I see a similar pattern with the Detroit protesters. Although I am not there, and I obviously don't have the ability to extensively survey the situation from a primary perspective, I believe they same phenomenon may be occurring--protesting with one branch of sustainability in mind, and without an understand of the mechanics of the system they are trying to change. Water systems are complicated. My own work with water systems has shown me that they take hundreds (if not more) of people to support the infrastructure required. They have been built over hundreds of years, and require serious amounts of money to maintain. It is my understanding that much of the public sees water systems only as the water that comes out of the tap with the occasional thought about the plumbing in their houses. It seems unlikely to me that many of these protesters are thinking about the work it takes to bring water from "Lake St. Clair, Clinton River, Detroit River, Rouge River, Ecorse River, in the U.S. and parts of the Thames River, Little River, Turkey Creek and Sydenham watersheds in Canada," (Detroit 2013) through water treatment plants (a difficult and expensive process that is constantly updated with changing technology and regulation), and pipes through miles and miles of underground infrastructure to be delivered at a house. And I'm not blaming anybody for not having a doctorate level understanding of drinking water infrastructure, I'm just saying fights are better fought when you understand what one is fighting. Sure, it sucks to have your water cut off. And it may very well be a social justice issue if the customers that are being targeted have a lower socioeconomic status and there are other customers (businesses, corporations, or middle-upper class individuals) that also have equal, higher, and more significant water bills.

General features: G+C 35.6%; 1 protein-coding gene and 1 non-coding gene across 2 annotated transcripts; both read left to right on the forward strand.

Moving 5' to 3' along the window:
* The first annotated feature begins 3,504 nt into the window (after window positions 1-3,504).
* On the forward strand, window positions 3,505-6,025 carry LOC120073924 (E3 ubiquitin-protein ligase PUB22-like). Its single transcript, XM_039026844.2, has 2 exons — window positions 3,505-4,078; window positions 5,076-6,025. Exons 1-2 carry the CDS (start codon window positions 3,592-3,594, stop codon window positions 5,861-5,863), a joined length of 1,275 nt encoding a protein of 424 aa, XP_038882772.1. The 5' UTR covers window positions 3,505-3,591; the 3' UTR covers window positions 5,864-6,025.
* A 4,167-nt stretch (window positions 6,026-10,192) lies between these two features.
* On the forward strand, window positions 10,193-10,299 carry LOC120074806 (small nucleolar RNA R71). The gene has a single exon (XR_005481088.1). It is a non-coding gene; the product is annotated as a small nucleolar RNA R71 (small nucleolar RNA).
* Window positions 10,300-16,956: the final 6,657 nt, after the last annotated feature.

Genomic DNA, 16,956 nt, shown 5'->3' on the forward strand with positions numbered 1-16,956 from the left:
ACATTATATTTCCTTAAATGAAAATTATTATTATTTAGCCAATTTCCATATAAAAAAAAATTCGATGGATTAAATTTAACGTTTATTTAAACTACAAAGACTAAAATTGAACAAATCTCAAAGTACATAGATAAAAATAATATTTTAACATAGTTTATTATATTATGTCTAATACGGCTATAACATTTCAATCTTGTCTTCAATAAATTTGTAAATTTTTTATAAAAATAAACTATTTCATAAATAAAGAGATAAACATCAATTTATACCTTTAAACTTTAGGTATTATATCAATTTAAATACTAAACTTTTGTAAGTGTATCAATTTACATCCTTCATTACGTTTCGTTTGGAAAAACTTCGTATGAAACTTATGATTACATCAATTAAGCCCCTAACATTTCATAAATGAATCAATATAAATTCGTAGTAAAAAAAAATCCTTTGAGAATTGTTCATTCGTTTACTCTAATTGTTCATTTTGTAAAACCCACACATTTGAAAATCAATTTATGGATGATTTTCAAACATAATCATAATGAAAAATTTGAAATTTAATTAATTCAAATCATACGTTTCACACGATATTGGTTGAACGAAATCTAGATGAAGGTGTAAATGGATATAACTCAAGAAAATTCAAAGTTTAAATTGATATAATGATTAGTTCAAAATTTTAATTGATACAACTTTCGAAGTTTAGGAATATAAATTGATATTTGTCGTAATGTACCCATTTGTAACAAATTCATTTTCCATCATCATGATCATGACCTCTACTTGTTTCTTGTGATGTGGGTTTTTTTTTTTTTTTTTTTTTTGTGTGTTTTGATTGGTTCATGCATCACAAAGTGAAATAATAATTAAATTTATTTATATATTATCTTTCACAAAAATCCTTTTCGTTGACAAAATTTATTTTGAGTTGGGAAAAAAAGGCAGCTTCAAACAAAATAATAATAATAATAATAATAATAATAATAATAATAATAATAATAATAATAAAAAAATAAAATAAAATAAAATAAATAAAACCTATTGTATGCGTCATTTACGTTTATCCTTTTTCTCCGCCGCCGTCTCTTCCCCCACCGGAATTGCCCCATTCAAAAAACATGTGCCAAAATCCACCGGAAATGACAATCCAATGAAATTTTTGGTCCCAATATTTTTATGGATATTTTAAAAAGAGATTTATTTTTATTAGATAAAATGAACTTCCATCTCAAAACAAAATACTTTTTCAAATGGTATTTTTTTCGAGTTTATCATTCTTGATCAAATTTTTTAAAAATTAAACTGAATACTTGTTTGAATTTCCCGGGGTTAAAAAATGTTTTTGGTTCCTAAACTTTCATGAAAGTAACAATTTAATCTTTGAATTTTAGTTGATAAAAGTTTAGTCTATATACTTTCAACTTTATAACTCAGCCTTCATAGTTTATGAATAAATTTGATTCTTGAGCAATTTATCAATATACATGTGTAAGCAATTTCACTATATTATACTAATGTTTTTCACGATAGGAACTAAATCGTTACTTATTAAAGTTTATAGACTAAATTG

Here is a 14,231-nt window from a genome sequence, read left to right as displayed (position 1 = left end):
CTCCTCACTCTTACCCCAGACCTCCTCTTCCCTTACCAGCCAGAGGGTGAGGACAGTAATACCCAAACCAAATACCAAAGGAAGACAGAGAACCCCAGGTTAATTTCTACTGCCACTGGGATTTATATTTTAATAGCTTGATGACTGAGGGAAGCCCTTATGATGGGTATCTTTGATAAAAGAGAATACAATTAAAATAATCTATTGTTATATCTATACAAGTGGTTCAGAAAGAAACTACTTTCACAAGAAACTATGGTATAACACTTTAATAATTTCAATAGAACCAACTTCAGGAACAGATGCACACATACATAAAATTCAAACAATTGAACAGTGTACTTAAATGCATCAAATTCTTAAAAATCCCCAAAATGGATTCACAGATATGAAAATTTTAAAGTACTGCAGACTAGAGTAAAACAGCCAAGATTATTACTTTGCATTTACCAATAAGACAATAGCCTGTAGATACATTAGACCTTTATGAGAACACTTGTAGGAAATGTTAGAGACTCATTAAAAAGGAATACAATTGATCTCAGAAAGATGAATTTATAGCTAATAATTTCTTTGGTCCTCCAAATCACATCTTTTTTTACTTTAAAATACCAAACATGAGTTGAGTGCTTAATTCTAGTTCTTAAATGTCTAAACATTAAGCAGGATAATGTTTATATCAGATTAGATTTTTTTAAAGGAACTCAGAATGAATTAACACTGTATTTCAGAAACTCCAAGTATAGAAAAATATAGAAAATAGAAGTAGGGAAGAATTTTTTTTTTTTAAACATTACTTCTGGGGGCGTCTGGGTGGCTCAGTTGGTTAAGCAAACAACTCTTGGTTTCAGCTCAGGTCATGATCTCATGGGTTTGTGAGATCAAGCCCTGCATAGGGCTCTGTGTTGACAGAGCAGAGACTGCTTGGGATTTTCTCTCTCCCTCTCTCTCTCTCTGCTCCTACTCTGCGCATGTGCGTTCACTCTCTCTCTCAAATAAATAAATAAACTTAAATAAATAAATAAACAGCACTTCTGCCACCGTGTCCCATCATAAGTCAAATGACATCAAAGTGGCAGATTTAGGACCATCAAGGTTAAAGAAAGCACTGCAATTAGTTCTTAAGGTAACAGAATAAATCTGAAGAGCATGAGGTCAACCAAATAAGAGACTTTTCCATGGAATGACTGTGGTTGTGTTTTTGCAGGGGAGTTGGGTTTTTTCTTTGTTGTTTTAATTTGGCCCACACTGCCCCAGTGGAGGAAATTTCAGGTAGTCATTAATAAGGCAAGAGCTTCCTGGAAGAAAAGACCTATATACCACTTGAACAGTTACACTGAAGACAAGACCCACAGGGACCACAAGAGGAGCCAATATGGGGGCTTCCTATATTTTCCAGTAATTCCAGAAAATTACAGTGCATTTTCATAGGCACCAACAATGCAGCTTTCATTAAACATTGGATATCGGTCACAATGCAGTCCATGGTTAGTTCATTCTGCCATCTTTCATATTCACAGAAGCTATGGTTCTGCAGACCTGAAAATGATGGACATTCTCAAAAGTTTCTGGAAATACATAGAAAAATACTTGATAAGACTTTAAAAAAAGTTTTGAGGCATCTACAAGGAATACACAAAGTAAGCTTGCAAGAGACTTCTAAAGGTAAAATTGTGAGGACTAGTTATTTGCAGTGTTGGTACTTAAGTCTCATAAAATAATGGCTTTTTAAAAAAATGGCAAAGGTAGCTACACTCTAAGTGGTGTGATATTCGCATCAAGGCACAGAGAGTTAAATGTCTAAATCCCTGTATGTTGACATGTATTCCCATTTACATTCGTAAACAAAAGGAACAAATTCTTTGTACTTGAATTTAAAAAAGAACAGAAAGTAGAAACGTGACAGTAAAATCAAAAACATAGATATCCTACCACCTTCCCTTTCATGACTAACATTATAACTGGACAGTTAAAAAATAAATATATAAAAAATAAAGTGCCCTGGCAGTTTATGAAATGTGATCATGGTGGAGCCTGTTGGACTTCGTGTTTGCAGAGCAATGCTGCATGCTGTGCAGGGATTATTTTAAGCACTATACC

So fight for  social justice, fight for sustainable economics--but understand the mechanics and management of the system you are being slighted by so that you may better change it for the good of all.

Quality Manager, W. (2013). 2012 Water Quality Report. Detroit. Retrieved from

Monday, January 20, 2014

"Your present circumstances don't determine where you can go; they merely determine where you start." - Nido Qubein

Monday, January 13, 2014


I keep my paintbrush with me,
Wherever I may go,
In case I need to cover up,
So the real me doesn't show.
I'm so afraid to show me to you,
Afraid of what you'll do,
That you might laugh or say mean things,
I'm afraid I might lose you.
I'd like to remove all of my paint coats,
To show you the real, true me,
But I want you to try and understand,
I need you to accept what you see.
Now my coats are all stripped off,
I feel naked, bare and cold,
And if you still love me with all that you see,
You're my friend pure as gold.
I need to keep my paintbrush with me,
And hold it in my hand.
I want to keep it handy,
In case somebody doesn't understand.
So please protect me, my dear friend
And thanks for loving me true.
But I need to keep my paintbrush with me,
Until I love me too.
Heather's favorite poem

Friday, December 27, 2013

Each morning we are born again. What we do today is what matters most.